Packers legend Starr collapses during speech
MADISON, Wis. — Hall of Fame quarterback Bart Starr collapsed Tuesday morning at the end of a speech he was giving to attendees at a local conference, but he appears to be fine, according to a conference organizer.
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Starr, a former Green Bay Packers quarterback and coach, was the keynote speaker at the Multifamily Housing and Economic Development Conference held at the Monona Terrace Community and Convention Center. According to Kevin Fischer, a spokesman for the Wisconsin Housing and Economic Development Authority, Starr began his speech at 9 a.m. and talked for 45 minutes to a crowd of roughly 700 people.
“He gave a terrific speech about how organizations build success through talented people who form a great team,” Fischer said. “But he also talked about his time playing with the Green Bay Packers in the 1960s under Vince Lombardi.”
According to Fischer, at the conclusion of the speech, the 78-year-old Starr paused silently for “about 15 or 20 seconds” and then collapsed on the stage. Fischer said Starr sat up within minutes and was briefly evaluated by emergency medical personnel.
“At the very end, you could see the appearance was awkward,” Fischer said. “When he collapsed, there was an audible gasp in the crowd. People came forward to help him.”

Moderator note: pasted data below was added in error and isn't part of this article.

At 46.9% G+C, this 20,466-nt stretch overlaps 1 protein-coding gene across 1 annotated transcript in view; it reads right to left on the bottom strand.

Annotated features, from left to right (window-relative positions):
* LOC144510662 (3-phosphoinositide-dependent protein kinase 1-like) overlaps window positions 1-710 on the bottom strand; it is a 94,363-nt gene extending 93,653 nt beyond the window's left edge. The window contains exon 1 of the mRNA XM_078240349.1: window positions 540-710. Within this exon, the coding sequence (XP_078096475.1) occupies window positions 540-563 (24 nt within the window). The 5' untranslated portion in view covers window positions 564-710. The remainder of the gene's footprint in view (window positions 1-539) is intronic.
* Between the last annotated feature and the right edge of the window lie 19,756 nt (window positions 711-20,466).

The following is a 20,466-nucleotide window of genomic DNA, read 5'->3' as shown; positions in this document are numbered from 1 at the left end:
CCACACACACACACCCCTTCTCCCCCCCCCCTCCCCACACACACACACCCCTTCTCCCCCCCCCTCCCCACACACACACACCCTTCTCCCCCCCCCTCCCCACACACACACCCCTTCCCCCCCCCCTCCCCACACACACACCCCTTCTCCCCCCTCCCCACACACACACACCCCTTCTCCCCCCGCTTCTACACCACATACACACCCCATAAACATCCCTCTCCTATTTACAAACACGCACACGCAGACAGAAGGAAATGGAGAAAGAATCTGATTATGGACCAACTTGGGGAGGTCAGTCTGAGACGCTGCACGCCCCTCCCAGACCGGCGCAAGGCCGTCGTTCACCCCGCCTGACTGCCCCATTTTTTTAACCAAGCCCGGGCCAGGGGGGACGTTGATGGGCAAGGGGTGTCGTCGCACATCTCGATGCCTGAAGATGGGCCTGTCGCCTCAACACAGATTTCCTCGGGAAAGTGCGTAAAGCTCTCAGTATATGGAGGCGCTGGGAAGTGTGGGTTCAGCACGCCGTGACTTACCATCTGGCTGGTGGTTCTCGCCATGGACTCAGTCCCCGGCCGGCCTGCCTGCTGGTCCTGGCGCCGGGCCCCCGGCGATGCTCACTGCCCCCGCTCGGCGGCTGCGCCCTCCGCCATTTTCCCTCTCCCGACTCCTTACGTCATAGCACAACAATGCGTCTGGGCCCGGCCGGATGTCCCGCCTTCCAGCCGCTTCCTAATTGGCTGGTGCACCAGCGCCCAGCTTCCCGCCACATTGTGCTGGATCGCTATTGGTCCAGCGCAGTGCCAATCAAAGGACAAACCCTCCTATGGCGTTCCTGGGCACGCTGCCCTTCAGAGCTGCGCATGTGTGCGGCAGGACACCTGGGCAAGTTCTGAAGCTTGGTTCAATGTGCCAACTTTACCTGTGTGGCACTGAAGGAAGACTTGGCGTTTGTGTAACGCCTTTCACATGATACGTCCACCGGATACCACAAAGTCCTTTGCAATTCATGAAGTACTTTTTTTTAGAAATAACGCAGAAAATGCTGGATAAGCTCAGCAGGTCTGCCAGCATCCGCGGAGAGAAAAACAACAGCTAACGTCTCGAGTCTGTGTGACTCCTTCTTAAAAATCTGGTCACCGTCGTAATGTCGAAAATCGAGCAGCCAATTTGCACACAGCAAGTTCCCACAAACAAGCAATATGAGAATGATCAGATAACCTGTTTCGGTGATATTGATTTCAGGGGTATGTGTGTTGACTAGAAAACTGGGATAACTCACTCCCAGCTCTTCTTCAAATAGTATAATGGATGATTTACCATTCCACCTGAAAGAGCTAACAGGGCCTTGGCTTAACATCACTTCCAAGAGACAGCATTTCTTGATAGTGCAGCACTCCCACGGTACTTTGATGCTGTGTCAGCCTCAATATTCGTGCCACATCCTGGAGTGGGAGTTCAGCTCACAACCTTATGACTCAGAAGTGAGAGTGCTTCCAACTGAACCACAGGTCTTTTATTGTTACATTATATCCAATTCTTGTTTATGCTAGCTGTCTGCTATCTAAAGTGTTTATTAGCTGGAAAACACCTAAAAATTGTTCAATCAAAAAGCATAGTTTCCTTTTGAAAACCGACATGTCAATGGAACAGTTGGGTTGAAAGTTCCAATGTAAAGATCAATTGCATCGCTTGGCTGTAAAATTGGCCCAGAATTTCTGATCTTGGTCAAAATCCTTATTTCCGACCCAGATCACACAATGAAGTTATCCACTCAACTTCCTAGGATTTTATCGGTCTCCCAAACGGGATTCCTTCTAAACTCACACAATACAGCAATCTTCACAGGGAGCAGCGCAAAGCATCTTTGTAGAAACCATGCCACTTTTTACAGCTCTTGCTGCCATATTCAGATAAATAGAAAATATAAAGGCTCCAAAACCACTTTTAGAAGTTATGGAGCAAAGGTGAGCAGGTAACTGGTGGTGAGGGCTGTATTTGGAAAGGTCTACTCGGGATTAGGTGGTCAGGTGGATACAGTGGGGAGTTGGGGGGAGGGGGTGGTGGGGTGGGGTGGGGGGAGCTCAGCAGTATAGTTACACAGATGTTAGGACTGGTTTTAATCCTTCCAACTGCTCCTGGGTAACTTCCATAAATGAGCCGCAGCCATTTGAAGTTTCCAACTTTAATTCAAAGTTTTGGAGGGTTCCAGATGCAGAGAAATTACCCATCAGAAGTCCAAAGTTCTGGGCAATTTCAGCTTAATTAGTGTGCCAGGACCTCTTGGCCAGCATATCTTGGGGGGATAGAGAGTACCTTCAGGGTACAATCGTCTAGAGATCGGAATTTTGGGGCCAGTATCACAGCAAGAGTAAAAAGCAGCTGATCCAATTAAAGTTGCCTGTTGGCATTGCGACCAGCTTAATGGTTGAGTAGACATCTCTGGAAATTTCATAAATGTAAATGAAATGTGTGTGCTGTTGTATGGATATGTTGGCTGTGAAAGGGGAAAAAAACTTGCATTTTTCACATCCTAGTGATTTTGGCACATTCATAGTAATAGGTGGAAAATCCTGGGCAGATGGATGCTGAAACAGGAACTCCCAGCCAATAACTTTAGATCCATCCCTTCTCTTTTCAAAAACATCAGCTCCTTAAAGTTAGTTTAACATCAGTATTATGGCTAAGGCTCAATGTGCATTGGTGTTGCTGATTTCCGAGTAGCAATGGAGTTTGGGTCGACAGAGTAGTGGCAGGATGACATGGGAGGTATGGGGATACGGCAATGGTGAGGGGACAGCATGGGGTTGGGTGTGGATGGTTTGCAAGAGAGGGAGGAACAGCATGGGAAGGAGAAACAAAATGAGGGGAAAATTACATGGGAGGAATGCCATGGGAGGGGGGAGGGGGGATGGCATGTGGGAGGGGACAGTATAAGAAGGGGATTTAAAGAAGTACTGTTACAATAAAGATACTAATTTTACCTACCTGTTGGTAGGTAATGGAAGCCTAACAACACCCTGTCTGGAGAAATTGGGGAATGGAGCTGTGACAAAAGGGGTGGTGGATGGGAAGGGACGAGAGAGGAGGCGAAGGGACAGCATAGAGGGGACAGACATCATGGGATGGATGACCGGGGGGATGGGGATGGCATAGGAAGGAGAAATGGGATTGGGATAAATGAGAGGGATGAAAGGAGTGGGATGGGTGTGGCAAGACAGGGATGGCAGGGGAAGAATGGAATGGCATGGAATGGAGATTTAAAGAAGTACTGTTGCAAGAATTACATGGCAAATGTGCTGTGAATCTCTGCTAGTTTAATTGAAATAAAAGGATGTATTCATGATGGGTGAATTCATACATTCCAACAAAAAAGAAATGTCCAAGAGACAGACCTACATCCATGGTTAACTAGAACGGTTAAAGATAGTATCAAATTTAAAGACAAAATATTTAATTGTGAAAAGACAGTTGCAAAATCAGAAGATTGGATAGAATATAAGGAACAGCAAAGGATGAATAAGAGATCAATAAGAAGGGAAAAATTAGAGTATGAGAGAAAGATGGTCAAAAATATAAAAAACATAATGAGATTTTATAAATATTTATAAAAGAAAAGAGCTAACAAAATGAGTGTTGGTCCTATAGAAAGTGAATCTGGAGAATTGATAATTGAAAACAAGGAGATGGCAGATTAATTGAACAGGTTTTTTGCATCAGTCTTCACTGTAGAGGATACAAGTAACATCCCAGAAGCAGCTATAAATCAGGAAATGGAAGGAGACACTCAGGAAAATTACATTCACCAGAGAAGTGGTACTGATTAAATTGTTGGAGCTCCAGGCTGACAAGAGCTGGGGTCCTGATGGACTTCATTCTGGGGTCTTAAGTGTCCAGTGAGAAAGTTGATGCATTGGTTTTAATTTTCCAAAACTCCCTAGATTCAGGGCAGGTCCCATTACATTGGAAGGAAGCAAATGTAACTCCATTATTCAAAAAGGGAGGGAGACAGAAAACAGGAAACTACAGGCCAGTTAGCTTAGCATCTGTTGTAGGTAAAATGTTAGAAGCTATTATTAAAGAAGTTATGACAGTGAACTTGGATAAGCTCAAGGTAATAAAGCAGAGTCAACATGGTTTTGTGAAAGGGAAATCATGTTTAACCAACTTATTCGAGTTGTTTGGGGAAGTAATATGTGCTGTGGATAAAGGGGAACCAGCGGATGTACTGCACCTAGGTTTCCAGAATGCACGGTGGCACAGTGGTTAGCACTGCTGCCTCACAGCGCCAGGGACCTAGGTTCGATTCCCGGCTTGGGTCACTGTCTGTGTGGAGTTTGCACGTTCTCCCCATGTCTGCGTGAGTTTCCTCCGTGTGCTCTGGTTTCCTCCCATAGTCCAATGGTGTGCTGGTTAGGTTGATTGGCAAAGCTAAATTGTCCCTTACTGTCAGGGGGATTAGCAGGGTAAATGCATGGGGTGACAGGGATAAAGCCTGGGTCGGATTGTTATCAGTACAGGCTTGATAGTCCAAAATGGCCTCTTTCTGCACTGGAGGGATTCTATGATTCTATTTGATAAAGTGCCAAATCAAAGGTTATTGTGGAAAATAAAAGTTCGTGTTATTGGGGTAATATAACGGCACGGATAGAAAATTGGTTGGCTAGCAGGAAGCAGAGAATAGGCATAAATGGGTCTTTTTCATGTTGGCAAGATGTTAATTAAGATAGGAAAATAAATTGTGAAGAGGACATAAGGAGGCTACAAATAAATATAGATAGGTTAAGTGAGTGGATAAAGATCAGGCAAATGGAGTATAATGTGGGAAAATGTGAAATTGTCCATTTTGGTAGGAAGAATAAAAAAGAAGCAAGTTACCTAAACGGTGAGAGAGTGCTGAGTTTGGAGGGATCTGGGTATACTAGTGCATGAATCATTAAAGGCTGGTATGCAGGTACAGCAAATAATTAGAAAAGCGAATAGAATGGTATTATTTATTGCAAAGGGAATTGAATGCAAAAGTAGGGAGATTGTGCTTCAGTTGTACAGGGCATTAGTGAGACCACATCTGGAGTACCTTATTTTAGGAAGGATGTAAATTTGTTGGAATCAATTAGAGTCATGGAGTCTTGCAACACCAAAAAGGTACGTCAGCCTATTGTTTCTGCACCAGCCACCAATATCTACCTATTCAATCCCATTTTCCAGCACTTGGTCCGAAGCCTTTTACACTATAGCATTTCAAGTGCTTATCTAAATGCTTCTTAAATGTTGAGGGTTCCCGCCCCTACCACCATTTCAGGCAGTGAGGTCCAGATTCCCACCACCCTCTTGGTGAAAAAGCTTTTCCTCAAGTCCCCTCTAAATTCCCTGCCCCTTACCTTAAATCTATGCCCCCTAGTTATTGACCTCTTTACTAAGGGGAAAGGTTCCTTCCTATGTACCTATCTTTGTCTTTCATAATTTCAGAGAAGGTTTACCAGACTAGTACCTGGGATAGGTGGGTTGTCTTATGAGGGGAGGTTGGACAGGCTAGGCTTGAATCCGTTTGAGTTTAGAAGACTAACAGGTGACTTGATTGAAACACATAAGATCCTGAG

Fischer said Starr was conscious, speaking coherently and gave the indication he was feeling OK. He then left the convention center with his wife, Cherry, in a private limousine bound for the Dane County Regional Airport, where the two flew back home to Alabama.
“Cherry informs us that he is doing just great,” Fischer said. “He’s feeling fine.”
Starr, who lives in Birmingham, Ala., played for the Packers from 1956-71 and led the team to five National Football League championships and two Super Bowls. He was the MVP in Super Bowls I and II and a four-time Pro Bowl selection in 1960, 1961, 1962 and 1966. He also served as Green Bay’s head coach from 1975-83.
Starr has been a highly sought-after motivational speaker for years both in Wisconsin and nationally.
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